About Jules Shear
A singer/songwriter with a gift for appealing melodies and lyrics that are by turns witty, cutting, and dour, Jules Shear has enjoyed a loyal cult following for his work as a recording artist, while achieving greater recognition penning hits for others. His song "All Through the Night" became a major success for Cyndi Lauper, "If She Knew What She Wants" hit the charts in a version cut by the Bangles, and Alison Moyet made the Top 20 in the U.K. with a cover of "Whispering Her Name." Shear's own performances of his songs usually push their emotional complexities to the forefront and his reedy voice has a bite many of his interpreters do not, but he's capable of expressing longing, jealousy, compassion, and resignation without forcing his hand, and his readings of his lyrics are as perceptive and intelligent as any covers of his work. Shear's 1983 solo debut, Watch Dog, was a superb set of smart, literate pop, 1992's The Great Puzzle featured some of the best songs of his career, 2006's Dreams Don't Count was a downbeat but powerful set of personal meditations on failed relationships, and 2020's Slower was a modest but engaging song cycle about aging.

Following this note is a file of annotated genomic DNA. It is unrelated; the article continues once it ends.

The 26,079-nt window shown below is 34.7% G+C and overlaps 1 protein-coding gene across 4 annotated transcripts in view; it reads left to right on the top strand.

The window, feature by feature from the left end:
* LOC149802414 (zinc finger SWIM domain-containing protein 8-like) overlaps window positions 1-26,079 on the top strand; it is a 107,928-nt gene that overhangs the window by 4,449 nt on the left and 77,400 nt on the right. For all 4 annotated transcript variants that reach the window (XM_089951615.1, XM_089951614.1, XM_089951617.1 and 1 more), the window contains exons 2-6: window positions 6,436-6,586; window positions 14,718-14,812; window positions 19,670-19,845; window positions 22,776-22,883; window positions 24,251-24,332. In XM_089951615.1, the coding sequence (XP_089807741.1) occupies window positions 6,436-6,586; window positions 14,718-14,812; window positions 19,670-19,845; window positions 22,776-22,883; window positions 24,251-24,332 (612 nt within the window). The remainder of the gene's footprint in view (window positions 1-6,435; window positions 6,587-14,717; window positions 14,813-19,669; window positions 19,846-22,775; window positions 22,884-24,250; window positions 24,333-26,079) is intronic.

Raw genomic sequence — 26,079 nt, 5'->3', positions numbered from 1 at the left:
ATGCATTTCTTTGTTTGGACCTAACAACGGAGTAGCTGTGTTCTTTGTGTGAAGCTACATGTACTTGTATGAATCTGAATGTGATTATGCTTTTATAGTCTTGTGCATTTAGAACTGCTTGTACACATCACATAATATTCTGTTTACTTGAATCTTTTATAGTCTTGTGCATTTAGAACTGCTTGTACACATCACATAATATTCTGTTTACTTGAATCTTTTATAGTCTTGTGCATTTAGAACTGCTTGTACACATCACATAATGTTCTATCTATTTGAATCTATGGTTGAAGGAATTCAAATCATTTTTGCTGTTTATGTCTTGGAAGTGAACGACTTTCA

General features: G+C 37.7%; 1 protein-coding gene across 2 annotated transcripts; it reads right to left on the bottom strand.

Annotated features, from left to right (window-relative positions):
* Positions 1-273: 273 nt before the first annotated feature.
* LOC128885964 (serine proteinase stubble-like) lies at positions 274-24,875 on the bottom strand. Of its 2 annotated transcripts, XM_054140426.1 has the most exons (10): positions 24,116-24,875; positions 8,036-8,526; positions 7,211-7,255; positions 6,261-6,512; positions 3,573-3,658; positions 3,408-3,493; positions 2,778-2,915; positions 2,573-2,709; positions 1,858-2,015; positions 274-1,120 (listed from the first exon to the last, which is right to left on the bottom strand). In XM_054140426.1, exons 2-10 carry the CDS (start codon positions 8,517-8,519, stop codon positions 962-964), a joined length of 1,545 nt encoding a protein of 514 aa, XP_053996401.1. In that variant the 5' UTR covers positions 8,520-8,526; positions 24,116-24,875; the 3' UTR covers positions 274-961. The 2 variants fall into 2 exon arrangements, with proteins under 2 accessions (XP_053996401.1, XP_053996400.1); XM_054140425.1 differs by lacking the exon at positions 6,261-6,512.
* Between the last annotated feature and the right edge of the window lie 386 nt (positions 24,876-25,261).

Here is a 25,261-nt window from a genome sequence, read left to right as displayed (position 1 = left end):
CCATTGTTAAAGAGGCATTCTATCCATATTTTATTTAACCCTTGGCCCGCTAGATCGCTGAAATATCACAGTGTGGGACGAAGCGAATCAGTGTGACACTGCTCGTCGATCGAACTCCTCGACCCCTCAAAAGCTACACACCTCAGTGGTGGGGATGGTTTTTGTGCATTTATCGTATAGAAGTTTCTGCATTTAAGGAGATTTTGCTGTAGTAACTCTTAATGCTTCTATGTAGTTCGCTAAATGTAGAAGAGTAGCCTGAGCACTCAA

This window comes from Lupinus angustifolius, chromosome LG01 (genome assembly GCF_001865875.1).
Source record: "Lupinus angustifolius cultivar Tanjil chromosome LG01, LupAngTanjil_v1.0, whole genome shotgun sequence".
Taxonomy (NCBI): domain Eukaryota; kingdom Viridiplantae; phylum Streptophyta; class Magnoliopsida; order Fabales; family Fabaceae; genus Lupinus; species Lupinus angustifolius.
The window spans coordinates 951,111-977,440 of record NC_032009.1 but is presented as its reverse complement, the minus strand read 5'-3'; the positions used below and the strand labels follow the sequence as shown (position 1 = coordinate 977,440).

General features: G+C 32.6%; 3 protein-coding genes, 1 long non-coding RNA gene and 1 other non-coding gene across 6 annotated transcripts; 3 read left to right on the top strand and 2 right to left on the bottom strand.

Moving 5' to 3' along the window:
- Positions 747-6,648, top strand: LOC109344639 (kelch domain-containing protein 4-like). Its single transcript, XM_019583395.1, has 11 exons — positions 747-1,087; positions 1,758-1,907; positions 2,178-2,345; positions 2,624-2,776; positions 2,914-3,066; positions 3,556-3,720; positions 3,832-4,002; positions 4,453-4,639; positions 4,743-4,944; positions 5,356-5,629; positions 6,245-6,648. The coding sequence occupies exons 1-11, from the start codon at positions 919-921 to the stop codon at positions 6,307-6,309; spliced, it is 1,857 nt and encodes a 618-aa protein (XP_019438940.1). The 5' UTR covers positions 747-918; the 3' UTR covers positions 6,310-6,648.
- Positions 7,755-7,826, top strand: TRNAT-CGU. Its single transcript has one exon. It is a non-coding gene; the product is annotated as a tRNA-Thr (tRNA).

Jules Shear was born in Pittsburgh, Pennsylvania on March 7, 1952. He started writing songs when he was a teenager, and while attending the University of Pittsburgh, he joined the Pitt Glee Club, where he formed an offshoot group specializing in acoustic performances, Wooden Music. He was already performing original material with the group when he left the University after three years and headed to Los Angeles in hopes of launching a professional career. He teamed up with a pair of fellow singer/songwriters, Jack Tempchin and Richard Stekol, and they formed a band called the Funky Kings. Arista signed them and released their self-titled debut album in 1976. The fact the group specialized in country-influenced folk-rock despite their name didn't make it easy to promote the trio, and while they recorded a second album, Arista opted not to release it and they soon broke up. Shear's next project was a more upbeat and eclectic pop/rock band called Jules and the Polar Bears. Their first album, 1978's Got No Breeding, was a smash with critics though sales were disappointing; the second, 1979's Phonetics (aka Fenêtîks; the title and liner notes were spelled phonetically on the LP's cover) yielded a minor success with "Good Feeling," but sales didn't improve much. Like the Funky Kings, Jules and the Polar Bears recorded a final album that their label opted not to release, though Bad for Business would belatedly come out in 1996. Once again, after being dropped by their label, the Polar Bears called it quits; the band's keyboard player, Stephen Hague, would go on to a successful career as a producer.